The tradition in the solar industry is to compare system costs according to their “cost per watt” of capacity. “Capacity” is the ability of the solar panels to produce a certain amount of electricity when exposed to light. More specifically, it is a measure of how much electricity the panels will create when they are at a specific temperature and are exposed to light of a specific intensity. For example, a solar array rated at 4 kilowatts (kW) will produce 4 kW of direct current electricity under standardized conditions. The amount of electricity created by the panels will vary if the temperature or intensity of light change.
(Before going further, it may help to understand the difference between a kilowatt and a kilowatt-hour.)
If you are comparing one installer’s proposal to put solar on your roof against another installer’s proposal to put solar on your roof, then comparing cost-per-watt is perfectly reasonable, as long as both installers are going to use similar quality equipment.
However, the Solaflect PV Tracker is qualitatively different from usual fixed-mount solar arrays. The advantage of the Tracker is precisely that it uses its solar panel capacity more effectively than do fixed-mount arrays. In particular, the Tracker ensures that the panels receive more intensity of light, because it keeps the panels facing directly at the sun at all times. Meanwhile solar panels in a fixed orientation are receiving light from an indirect angle at virtually all times throughout the year. The light landing on them has less intensity.
As a result, solar panels with 4 kW of capacity in the Solaflect PV Tracker will deliver more energy—measured in kilowatt-hours—than the same solar panels in a fixed array. (See “How does the Solaflect PV Tracker make more energy?” parts 1, 2, and 3.)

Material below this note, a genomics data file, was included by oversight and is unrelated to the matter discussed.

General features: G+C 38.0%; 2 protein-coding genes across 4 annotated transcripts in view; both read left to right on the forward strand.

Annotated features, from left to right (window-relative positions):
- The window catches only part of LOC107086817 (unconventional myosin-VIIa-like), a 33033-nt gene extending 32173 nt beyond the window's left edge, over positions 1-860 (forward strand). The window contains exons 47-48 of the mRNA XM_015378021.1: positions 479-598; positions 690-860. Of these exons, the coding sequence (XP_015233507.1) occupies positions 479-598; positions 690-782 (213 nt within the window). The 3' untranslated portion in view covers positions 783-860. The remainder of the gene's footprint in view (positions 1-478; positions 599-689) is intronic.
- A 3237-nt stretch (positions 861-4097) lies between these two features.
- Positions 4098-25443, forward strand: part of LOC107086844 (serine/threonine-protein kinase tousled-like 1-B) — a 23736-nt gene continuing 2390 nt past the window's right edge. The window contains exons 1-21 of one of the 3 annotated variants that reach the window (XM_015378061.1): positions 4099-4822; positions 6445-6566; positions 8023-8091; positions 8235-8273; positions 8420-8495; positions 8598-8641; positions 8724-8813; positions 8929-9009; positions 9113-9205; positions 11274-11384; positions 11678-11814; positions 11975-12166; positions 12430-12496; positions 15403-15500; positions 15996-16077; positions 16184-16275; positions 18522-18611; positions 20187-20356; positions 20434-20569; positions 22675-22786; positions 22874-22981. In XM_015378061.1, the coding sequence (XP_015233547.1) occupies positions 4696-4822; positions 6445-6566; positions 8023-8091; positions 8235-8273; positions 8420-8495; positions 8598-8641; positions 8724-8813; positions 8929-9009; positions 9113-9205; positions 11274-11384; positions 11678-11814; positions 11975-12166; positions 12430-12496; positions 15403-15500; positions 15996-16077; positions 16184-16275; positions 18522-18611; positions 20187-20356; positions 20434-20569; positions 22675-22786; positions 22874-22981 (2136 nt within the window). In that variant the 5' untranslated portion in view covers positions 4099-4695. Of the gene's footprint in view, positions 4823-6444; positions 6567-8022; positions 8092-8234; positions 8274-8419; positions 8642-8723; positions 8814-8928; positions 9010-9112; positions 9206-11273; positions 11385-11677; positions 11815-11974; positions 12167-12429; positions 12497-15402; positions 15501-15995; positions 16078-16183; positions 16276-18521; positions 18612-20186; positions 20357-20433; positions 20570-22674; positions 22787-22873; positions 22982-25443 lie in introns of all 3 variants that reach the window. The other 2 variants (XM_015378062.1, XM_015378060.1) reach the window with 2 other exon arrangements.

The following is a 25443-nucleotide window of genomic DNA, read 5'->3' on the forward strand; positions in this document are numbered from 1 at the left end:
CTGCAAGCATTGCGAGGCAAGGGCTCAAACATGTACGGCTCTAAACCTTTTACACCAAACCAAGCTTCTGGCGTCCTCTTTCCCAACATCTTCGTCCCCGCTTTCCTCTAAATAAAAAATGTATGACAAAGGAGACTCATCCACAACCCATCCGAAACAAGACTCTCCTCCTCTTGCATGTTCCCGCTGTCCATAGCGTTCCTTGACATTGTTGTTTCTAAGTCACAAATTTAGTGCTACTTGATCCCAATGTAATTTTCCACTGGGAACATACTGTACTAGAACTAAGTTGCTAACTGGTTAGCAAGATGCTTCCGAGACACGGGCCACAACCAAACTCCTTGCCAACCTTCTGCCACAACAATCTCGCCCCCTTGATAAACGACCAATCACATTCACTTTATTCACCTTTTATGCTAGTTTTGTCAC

And energy is what you want. Capacity is merely a means to the end of producing energy. Your electric bill is calculated on the basis of energy—of kWhs. If you want to reduce your electric bill with a solar array, you want the array that will give you the most energy, the most kWhs, at the best cost.
Nine times out of ten, the most cost-effective solar option for you is going to be the Solaflect PV Tracker.
When you want to compare a proposal from Solaflect with one from another installer, ignore cost-per-watt since that is an apples-to-oranges comparison. Instead, calculate the cost-per-kWh using the expected kWh production from the first year. Of course, any solar array will continue producing energy long past the first year. Limiting this mathematical exercise to the first year is just to make it easier and quicker to get an apples-to-apples comparison.
To do this, look at the proposals and find the cost for the solar array, then divide this number by the expected kWhs to be produced in the first year. Using this value, cost-per-kWh, you can then make fair comparisons between any set of solar proposals.
A real-life example.
We recently provided a proposal to a Vermont farmer for two Trackers. This farmer also received a proposal from another installer for an array that would go on the barn roof. The farmer has a gorgeous place, both as a farm and for solar access with almost no shade at all from trees, buildings or ridge lines.
Here are the numbers to compare the two proposals.
|1. System cost (after tax credit)||$26,530||$31,375|
|2. System capacity||8,000 watts (8 kW)||8,520 watts (8.52 kW)|
|3. Cost-per-watt (traditional measure): Row 1 divided by Row 2||$3.32||$3.68|
|4. Solaflect cost advantage on capacity basis||9.8% less than the alternative|
|5. Expected energy delivered in 1st year||12,582 kWhs||8,470 kWhs|
|6. Solaflect energy production advantage||48.5% more than the alternative|
|7. Cost-per-kWh (first year production only): Row 1 divided by Row 5|
This is your apples-to-apples comparison.
|8. Solaflect cost advantage on energy basis||43.1% less than the alternative|
The precise values in this example are the result of the particulars at the farm, but they are indicative of the sort of value Solaflect customers receive. If you are thinking of going solar (and you should be!), you should be thinking of going Solaflect.